While representation of women on the boards of U.S. publicly-traded companies has been increasing, equality could still be decades away, according to a new report by the Government Accountability Office.
In 2014, women accounted for about 16% of board seats in the S&P 1500, a ratio that has increased steadily from 8% in 1997. However, even if equal proportions of women and men joined boards each year beginning in 2015, the GAO estimated it could take more than four decades for women’s representation on boards to be on par with that of men’s.
“Even if every future board vacancy were filled by a woman, we estimated that it would take until 2024 for women to approach parity with men in the boardroom,” the report said.
The main obstacles to gender parity include boards not prioritizing recruiting diverse candidates; few women in the traditional pipeline to board service, particularly with chief executive or board experience; and low turnover of board seats.
“New executives are chosen by the board members’ personal networks. And if birds of a feather flock together, women will most likely not be included on the list,” Jan Babiak, an executive coach and independent director on several corporate boards, told CNBC.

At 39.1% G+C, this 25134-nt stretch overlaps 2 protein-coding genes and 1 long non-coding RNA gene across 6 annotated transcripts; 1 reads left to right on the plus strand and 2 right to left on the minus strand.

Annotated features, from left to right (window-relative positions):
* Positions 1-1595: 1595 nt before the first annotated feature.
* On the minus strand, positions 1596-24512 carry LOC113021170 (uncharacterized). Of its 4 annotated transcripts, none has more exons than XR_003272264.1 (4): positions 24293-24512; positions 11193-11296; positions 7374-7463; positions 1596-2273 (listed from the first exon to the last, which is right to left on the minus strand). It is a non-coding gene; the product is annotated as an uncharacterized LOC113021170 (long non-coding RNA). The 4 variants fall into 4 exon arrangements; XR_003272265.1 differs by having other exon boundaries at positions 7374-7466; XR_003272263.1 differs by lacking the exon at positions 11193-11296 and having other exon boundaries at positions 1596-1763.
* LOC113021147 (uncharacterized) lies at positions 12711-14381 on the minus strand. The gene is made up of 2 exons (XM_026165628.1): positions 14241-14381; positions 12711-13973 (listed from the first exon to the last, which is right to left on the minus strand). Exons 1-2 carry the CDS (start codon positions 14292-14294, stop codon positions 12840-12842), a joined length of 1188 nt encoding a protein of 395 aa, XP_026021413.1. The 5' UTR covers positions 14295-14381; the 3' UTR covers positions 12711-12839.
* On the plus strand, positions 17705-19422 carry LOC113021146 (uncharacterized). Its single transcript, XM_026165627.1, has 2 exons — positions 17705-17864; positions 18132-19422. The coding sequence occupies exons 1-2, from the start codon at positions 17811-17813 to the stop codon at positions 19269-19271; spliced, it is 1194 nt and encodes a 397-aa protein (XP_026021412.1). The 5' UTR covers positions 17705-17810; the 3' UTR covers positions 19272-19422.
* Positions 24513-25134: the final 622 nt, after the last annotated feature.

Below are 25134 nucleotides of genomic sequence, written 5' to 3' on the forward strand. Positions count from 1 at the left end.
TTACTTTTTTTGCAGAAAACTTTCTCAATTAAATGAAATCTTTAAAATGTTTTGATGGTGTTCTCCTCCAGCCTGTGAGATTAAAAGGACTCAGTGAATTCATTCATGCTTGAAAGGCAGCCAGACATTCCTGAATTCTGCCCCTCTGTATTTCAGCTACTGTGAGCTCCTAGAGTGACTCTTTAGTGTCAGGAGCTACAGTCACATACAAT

The GAO interviewed CEOs, board directors, and public pension fund investors, the majority of whom said they generally preferred voluntary strategies for increasing gender diversity on corporate boards. However, several large investors and most stakeholders supported improving U.S. Securities and Exchange Commission disclosure requirements on board diversity.
“Institutional investors driving this push for disclosure is a step in the right direction,” The Chicago Network president and CEO Kate Bensen told CNBC. “I think that making sure women who are ‘board ready’ become ‘board eligible’ is also a way to alleviate the gender gap problem. It is necessary that search firms have women in their pipeline who are ready to fulfill those roles.”